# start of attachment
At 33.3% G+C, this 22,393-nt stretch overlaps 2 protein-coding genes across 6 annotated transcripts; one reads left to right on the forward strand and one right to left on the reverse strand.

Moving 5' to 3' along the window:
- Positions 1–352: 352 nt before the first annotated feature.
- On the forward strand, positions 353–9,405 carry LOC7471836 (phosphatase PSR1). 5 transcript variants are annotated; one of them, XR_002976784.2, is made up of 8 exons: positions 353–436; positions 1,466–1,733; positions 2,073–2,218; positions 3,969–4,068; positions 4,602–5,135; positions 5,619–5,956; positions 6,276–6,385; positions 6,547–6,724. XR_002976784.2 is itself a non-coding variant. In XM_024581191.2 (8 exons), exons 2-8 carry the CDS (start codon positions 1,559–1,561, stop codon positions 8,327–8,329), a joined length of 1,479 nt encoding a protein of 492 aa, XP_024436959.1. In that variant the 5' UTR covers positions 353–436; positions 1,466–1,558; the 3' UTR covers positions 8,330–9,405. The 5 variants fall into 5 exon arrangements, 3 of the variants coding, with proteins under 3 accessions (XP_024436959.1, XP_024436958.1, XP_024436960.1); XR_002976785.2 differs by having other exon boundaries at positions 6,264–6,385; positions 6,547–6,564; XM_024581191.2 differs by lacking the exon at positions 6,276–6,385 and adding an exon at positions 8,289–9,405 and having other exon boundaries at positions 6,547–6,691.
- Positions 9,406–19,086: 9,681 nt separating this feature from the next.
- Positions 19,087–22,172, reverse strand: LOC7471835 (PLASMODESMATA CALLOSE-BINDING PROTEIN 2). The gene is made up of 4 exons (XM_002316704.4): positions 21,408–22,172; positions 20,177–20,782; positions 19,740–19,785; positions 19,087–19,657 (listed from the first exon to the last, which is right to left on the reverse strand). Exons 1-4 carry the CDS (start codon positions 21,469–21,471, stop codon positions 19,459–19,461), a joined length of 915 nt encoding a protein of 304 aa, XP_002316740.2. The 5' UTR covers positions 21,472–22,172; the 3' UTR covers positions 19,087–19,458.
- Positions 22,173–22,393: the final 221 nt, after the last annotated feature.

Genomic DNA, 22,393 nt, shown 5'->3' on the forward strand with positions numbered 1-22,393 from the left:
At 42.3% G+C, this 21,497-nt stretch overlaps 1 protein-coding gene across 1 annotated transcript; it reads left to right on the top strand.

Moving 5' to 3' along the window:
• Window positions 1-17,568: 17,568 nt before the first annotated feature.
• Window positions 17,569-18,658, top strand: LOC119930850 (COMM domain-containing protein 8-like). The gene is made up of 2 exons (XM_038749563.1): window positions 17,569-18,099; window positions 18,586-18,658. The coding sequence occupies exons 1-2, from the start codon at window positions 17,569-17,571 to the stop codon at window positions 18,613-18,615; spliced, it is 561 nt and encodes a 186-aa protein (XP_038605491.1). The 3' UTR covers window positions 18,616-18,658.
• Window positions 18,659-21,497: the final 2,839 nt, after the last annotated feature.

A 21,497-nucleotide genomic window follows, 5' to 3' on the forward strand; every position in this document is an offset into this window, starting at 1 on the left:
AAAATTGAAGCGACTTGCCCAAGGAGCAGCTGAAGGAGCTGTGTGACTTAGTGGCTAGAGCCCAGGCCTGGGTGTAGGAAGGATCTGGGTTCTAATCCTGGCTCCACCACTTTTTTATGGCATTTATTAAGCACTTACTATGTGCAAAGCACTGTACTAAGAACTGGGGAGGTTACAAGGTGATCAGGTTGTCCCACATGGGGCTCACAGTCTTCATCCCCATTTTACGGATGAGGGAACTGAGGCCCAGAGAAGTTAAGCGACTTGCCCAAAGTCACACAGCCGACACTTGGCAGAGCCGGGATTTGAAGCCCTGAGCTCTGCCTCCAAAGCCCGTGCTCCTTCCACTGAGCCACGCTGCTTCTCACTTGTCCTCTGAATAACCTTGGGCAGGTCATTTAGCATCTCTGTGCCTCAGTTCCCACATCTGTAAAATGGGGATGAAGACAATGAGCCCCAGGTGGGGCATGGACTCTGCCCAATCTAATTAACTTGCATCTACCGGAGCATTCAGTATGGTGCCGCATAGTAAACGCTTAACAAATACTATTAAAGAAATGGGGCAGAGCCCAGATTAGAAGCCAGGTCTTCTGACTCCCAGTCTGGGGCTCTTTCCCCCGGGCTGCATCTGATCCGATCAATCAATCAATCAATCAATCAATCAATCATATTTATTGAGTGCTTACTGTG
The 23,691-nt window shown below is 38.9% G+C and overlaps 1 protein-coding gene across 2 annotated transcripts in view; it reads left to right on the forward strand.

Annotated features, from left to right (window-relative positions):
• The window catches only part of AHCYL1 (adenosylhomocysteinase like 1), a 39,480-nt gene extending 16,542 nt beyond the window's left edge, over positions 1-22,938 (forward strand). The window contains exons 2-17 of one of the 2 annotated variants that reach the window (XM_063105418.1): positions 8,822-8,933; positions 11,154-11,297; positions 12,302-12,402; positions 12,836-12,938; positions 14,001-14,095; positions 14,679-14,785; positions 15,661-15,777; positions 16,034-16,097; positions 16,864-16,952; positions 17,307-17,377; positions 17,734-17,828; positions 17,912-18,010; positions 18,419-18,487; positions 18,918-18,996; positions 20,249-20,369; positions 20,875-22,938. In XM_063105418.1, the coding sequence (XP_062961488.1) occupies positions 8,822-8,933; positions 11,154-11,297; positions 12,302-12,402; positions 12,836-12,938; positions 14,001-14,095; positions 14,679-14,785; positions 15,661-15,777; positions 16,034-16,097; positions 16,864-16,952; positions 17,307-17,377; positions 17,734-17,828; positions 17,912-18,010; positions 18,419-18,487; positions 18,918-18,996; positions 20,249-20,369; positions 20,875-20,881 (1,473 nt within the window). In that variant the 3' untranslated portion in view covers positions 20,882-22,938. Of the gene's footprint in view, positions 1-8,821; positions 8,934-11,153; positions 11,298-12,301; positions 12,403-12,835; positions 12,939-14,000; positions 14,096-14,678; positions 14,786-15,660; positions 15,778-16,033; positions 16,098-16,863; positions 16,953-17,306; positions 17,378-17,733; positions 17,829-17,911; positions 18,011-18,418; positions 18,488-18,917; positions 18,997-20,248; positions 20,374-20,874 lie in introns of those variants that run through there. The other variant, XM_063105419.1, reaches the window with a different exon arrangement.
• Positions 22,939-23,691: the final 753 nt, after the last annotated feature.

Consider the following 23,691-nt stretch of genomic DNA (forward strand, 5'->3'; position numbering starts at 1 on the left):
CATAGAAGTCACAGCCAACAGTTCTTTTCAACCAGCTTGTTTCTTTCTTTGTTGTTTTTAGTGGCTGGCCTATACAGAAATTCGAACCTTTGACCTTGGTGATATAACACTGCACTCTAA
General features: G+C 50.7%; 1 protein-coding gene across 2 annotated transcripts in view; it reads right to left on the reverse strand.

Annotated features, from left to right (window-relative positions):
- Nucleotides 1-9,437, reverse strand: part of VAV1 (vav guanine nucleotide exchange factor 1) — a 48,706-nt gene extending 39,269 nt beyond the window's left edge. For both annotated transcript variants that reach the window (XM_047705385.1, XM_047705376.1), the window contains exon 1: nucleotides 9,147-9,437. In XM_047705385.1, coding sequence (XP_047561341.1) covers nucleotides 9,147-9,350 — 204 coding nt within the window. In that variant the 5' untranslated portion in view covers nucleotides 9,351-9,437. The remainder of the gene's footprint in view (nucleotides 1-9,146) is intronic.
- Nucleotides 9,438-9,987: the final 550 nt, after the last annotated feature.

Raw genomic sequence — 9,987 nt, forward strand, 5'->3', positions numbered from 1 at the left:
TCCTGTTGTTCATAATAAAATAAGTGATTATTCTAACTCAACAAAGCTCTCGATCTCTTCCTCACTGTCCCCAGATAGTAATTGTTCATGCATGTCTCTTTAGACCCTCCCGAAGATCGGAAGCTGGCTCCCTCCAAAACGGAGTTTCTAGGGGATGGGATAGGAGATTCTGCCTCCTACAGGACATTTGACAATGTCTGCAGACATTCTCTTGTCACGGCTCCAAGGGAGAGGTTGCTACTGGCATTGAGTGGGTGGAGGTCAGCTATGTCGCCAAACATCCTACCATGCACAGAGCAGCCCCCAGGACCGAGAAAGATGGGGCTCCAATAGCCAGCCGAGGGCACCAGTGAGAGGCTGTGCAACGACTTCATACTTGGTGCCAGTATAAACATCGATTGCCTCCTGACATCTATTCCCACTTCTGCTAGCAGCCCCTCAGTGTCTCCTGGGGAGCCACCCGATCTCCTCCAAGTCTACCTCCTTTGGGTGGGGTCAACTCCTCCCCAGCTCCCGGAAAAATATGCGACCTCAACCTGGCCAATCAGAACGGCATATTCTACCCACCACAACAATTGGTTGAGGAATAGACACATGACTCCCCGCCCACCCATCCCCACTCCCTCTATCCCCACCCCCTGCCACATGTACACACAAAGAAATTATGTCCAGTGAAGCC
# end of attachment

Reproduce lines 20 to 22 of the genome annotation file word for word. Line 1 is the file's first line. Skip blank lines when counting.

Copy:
Consider the following 23,691-nt stretch of genomic DNA (forward strand, 5'->3'; position numbering starts at 1 on the left):
CATAGAAGTCACAGCCAACAGTTCTTTTCAACCAGCTTGTTTCTTTCTTTGTTGTTTTTAGTGGCTGGCCTATACAGAAATTCGAACCTTTGACCTTGGTGATATAACACTGCACTCTAA
General features: G+C 50.7%; 1 protein-coding gene across 2 annotated transcripts in view; it reads right to left on the reverse strand.